When it comes to a clever advertising and marketing strategy, the association of a personality or lifestyle with a product has grown through the idea of the concept store where the variety of products on offer is united with the store’s theme or personality. In the late 1990s some European retail traders developed the idea of tailoring a shop towards a lifestyle theme, in the form of concept stores. In these stores, the customer can not only buy physical products but is also given an emotional and sensory experience (think of the Starbucks coffee experience and culture that was explored in Secrets of the Superbrands: Episode 3 – Food). The assumption is that after all the viewing, touching and feeling, customers will be willing to spend more money. The experience will be associated with the store’s identity and the customer will want to come back in the future.
Examples of concept clothing stores include the Australian Billabong chain, which promotes surf, skate and snow adventure lifestyles, and the US retail giant Urban Outfitters, which promotes an urban streetwear lifestyle. Ask the students if they can think of other companies or brands that have concept stores.
Activity 2: Concept stores in focus – Smiggle and Happy Lab
This activity focuses on how these brands have been created to attract the buying power of the teen market and what the reaction is of those who enter a store. Using blog entries as text samples, the students will use comprehension skills to interpret and synthesise ideas and information. ACELY1723
Smiggle and Happy Lab are two concept stores that have opened in Australia, targeting an audience from pre-teens to young adults. Ask the students if they have visited a Smiggle or Happy Lab store. If so, when and how were they introduced to the store?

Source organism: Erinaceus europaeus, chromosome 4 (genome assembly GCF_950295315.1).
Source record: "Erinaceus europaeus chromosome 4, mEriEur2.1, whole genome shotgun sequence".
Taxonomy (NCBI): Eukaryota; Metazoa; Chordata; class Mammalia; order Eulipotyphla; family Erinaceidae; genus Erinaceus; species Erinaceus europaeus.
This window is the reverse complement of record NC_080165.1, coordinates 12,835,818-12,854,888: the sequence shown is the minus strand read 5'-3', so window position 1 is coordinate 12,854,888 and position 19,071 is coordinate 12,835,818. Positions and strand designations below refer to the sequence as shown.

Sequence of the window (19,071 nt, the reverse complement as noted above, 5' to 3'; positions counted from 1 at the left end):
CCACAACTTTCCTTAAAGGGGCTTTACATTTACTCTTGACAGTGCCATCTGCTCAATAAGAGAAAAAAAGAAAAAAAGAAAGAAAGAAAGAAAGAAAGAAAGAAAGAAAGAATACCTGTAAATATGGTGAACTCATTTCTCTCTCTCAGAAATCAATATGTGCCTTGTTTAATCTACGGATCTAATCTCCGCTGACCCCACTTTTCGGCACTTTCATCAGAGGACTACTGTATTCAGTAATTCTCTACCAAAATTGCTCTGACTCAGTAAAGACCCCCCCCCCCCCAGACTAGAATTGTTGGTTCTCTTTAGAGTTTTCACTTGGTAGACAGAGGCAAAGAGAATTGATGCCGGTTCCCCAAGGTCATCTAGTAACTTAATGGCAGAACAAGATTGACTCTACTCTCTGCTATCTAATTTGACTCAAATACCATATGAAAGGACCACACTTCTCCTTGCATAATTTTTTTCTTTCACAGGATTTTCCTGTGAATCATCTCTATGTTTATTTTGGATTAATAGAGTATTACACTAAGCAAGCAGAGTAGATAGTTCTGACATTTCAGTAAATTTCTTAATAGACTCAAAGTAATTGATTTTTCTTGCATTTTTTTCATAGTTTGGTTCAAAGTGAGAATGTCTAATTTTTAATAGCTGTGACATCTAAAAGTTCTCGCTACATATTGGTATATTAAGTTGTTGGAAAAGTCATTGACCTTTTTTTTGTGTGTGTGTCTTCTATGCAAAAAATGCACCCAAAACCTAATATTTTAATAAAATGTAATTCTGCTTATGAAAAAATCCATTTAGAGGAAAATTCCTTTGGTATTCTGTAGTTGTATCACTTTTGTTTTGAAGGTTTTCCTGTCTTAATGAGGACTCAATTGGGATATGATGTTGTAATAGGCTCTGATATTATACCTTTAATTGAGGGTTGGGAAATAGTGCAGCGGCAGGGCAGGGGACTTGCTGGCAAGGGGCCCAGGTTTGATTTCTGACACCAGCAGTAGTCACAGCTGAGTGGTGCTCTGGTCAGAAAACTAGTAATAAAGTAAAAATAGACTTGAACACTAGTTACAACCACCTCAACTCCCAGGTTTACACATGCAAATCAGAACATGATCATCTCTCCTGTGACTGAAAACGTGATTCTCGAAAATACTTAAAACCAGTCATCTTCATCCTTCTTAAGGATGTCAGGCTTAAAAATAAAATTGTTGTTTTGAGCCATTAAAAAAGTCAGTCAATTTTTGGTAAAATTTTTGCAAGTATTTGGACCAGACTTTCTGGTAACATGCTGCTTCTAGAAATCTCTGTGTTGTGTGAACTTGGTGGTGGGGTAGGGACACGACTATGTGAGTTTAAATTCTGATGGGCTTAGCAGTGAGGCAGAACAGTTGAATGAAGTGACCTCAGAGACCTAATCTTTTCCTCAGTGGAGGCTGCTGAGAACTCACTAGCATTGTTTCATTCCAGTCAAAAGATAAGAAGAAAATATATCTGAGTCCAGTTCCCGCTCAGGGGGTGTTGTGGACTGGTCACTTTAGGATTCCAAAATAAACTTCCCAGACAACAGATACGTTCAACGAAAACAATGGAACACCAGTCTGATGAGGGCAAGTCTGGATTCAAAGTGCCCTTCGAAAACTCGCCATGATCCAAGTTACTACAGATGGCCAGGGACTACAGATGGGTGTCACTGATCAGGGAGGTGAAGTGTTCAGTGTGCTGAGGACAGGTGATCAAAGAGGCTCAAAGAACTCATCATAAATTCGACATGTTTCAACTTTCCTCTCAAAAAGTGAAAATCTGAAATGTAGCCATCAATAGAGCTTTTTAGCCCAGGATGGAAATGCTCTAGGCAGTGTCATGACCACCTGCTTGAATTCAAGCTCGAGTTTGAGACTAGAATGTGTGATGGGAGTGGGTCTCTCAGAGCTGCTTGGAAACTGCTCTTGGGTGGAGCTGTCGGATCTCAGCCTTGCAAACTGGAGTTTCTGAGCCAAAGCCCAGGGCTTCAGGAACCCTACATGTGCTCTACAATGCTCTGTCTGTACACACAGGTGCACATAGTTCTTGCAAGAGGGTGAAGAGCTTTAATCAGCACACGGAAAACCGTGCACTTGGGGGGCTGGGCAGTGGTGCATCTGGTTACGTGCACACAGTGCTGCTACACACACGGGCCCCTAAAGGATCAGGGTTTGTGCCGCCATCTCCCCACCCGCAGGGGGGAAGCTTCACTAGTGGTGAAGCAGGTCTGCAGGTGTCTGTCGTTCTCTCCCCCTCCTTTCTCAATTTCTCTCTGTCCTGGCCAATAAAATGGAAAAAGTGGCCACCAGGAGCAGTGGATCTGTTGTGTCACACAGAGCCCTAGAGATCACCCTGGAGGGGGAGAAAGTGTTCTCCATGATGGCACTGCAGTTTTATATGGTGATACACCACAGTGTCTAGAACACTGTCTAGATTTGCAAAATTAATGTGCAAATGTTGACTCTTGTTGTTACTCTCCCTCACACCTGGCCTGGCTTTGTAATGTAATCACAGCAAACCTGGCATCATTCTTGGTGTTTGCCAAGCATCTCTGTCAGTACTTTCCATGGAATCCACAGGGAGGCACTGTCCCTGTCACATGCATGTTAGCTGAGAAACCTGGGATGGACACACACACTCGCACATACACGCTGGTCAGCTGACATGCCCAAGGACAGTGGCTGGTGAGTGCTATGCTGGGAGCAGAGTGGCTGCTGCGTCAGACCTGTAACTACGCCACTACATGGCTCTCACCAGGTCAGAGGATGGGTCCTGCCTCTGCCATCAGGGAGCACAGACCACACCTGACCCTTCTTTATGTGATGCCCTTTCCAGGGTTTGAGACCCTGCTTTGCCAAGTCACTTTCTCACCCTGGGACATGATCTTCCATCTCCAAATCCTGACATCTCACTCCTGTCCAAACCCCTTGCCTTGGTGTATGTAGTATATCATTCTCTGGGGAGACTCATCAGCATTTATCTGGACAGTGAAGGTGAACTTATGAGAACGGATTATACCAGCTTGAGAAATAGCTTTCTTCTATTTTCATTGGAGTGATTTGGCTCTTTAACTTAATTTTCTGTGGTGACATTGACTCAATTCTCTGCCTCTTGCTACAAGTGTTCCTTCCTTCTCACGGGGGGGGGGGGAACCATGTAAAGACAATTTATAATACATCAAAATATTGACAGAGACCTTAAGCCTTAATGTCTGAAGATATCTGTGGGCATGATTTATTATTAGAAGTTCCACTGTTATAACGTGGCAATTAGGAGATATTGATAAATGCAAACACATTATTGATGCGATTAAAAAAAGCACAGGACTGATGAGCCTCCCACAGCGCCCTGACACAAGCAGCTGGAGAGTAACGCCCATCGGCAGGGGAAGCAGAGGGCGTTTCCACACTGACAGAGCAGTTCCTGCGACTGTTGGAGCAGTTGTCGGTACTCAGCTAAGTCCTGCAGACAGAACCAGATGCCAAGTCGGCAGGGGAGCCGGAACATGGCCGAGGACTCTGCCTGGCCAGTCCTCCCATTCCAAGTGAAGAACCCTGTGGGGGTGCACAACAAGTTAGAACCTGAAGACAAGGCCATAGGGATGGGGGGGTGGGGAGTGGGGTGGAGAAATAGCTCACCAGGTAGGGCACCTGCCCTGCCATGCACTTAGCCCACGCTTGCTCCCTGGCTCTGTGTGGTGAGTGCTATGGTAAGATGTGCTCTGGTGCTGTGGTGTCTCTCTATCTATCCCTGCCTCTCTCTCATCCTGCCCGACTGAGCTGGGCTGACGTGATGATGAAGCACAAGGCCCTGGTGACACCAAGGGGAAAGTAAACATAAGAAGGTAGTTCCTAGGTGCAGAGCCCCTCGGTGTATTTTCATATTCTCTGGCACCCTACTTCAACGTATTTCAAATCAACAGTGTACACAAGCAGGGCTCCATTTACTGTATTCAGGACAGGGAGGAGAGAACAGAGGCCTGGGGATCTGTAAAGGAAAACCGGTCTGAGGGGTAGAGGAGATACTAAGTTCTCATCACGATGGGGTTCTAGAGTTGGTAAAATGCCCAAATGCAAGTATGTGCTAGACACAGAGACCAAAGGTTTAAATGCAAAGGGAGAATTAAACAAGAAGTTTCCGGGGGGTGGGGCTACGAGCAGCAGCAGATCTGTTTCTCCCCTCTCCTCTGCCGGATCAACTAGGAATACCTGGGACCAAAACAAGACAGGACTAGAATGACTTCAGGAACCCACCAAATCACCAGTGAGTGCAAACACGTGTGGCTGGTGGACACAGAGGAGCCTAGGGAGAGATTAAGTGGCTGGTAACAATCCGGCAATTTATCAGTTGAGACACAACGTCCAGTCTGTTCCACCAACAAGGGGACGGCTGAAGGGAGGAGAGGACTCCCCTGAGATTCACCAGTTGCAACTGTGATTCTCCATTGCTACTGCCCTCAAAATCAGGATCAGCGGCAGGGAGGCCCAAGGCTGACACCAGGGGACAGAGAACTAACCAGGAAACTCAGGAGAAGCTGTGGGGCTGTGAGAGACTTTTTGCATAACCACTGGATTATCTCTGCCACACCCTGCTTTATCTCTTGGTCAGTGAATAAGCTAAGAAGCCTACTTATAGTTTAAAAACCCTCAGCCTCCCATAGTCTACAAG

Provide links to the Smiggle website and online store and the official Smiggle blog to further illustrate the idea of a concept store. In the blog entry titled ‘Interview with Smiggle’, a Smiggle enthusiast interviews the general manager of a Smiggle concept store. Open this page on the interactive whiteboard or ask the students to read it on several class computers and then ask the following discussion questions:
- What does the general manager credit as being the reason for Smiggle’s success?
- Based on your own visit to a Smiggle store, or on the information in the blog entry, what does a customer experience in these stores?
- Why is a concept store like Smiggle so attractive to young customers?
- As we read in the blog entry, Smiggle has now opened a store in Singapore and is aiming to expand further by tapping into the lucrative Asian market. Can you see similarities between Smiggle products and Hello Kitty stationery products? How successful do you think Smiggle will become?
Like Smiggle, Happy Lab aims to give its customers a sensory experience. Happy Lab markets confectionary and customers can ‘try before they buy’ by taste testing sample products. Sales personnel wear lab coats and confectionary is sold in test tubes, beakers and conical flasks (all mimicking the equipment found in a science lab).
Share a blogger’s first encounter with a Happy Lab store in a blog entry entitled ‘Happy Lab’. After the students have read the blog entry, ask the following discussions questions:
- Ask the students to think about the product that their group is creating a marketing pitch for (the fad campaign). What do they hope the customer’s reaction will be when they first encounter their product?
- How will the senses of their audience be engaged?
- Does their product promote a certain lifestyle?
The students will continue to work on their fad campaigns. It is envisaged that they will be presenting these campaigns over the next few sequences. They can also update their Digital advertising glossary worksheets and write journal entries based on ideas covered in this sequence.